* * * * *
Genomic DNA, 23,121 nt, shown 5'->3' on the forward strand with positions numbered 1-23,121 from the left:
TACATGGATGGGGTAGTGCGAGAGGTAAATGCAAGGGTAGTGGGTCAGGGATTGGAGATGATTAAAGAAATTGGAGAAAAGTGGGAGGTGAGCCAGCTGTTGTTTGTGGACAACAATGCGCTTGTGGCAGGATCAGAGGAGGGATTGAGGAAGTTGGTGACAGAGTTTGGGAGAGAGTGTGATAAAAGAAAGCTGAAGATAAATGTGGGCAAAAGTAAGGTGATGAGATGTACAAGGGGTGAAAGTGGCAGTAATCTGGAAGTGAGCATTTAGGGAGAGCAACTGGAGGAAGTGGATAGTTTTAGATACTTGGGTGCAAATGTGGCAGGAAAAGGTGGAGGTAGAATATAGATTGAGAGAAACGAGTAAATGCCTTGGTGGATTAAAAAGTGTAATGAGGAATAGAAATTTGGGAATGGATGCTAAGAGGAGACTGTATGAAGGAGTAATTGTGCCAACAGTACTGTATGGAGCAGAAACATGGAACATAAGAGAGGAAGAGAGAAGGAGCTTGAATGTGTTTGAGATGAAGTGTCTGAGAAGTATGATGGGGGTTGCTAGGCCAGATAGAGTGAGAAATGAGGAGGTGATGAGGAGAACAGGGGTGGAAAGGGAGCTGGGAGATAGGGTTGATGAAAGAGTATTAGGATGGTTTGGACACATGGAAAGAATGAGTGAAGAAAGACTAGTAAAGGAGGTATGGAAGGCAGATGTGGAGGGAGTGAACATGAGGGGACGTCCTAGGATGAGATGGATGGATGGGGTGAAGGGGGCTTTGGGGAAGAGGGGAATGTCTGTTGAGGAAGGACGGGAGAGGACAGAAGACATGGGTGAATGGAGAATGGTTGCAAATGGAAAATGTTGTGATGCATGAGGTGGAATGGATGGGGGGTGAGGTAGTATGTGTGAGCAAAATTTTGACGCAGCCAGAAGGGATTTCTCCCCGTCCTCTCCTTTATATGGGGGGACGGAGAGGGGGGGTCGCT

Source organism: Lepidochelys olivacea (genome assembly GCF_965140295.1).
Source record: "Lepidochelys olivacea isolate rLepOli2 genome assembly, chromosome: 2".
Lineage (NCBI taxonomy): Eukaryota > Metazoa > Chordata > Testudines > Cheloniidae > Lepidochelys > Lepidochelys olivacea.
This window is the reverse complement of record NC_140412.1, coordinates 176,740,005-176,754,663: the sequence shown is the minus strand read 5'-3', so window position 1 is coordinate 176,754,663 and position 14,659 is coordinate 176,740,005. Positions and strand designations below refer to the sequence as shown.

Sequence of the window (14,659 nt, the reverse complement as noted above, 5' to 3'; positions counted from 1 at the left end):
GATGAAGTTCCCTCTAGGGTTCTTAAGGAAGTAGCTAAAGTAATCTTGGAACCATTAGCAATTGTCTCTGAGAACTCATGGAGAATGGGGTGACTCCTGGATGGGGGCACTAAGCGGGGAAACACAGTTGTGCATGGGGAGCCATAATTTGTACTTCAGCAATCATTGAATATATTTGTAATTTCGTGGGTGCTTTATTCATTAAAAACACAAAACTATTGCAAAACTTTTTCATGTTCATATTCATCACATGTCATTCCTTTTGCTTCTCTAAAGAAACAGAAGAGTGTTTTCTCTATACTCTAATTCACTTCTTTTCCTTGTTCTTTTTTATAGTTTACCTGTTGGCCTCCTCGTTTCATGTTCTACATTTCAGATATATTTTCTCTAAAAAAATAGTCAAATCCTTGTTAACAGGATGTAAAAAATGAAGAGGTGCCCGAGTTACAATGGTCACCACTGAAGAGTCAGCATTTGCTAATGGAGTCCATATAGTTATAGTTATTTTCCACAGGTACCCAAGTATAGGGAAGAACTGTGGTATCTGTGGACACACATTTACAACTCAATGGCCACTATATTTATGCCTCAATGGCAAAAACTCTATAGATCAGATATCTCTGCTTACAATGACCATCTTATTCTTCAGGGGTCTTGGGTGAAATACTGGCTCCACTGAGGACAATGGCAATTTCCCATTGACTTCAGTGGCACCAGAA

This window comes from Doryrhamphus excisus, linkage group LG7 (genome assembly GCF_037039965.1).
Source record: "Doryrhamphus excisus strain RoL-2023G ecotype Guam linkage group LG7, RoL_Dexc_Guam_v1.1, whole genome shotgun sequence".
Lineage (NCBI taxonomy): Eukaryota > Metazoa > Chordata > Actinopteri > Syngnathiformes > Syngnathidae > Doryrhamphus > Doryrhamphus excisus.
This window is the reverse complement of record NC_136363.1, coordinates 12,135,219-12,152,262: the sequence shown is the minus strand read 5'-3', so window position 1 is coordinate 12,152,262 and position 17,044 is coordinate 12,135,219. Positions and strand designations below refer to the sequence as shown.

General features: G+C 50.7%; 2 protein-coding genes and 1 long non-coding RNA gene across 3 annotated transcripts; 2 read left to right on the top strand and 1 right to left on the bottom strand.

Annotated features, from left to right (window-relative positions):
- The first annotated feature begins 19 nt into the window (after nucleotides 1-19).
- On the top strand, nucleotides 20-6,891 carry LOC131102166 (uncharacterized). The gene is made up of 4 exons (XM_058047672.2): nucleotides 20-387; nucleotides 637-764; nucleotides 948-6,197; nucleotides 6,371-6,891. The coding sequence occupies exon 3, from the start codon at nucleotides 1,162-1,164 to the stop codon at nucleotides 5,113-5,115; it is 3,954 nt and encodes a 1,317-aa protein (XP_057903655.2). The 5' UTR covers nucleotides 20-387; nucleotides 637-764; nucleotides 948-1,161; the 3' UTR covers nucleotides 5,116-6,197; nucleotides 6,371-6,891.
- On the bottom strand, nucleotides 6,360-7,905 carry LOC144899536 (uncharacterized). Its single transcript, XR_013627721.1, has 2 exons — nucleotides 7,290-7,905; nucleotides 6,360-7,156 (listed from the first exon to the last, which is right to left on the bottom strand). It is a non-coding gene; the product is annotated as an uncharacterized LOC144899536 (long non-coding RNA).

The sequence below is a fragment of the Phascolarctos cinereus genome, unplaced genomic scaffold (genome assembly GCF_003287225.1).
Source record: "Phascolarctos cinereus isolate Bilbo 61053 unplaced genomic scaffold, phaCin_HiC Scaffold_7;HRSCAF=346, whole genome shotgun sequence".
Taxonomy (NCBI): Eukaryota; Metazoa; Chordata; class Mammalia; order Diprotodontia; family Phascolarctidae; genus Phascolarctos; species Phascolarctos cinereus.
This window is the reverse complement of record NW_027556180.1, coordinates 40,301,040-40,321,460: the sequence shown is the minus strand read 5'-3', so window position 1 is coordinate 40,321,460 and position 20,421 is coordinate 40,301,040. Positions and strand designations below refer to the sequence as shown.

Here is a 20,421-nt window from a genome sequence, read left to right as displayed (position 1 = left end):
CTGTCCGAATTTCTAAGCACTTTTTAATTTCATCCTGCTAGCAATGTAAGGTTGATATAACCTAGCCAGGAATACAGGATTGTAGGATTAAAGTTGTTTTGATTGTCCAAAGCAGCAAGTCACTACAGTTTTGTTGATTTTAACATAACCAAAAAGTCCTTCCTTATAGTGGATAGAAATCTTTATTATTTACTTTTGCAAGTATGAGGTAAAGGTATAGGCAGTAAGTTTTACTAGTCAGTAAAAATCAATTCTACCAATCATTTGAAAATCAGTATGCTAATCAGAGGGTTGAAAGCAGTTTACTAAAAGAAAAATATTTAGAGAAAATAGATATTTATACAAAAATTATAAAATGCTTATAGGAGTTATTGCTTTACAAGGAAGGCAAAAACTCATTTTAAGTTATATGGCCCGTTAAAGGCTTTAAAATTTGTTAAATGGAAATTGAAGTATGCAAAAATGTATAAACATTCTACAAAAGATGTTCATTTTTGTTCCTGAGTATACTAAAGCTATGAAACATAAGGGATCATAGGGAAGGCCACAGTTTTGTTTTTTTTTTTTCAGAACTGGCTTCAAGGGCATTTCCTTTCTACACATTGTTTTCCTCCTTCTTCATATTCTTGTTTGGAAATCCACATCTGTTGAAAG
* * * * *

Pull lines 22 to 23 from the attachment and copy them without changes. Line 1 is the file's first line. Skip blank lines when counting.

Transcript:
Here is a 20,421-nt window from a genome sequence, read left to right as displayed (position 1 = left end):
CTGTCCGAATTTCTAAGCACTTTTTAATTTCATCCTGCTAGCAATGTAAGGTTGATATAACCTAGCCAGGAATACAGGATTGTAGGATTAAAGTTGTTTTGATTGTCCAAAGCAGCAAGTCACTACAGTTTTGTTGATTTTAACATAACCAAAAAGTCCTTCCTTATAGTGGATAGAAATCTTTATTATTTACTTTTGCAAGTATGAGGTAAAGGTATAGGCAGTAAGTTTTACTAGTCAGTAAAAATCAATTCTACCAATCATTTGAAAATCAGTATGCTAATCAGAGGGTTGAAAGCAGTTTACTAAAAGAAAAATATTTAGAGAAAATAGATATTTATACAAAAATTATAAAATGCTTATAGGAGTTATTGCTTTACAAGGAAGGCAAAAACTCATTTTAAGTTATATGGCCCGTTAAAGGCTTTAAAATTTGTTAAATGGAAATTGAAGTATGCAAAAATGTATAAACATTCTACAAAAGATGTTCATTTTTGTTCCTGAGTATACTAAAGCTATGAAACATAAGGGATCATAGGGAAGGCCACAGTTTTGTTTTTTTTTTTTCAGAACTGGCTTCAAGGGCATTTCCTTTCTACACATTGTTTTCCTCCTTCTTCATATTCTTGTTTGGAAATCCACATCTGTTGAAAG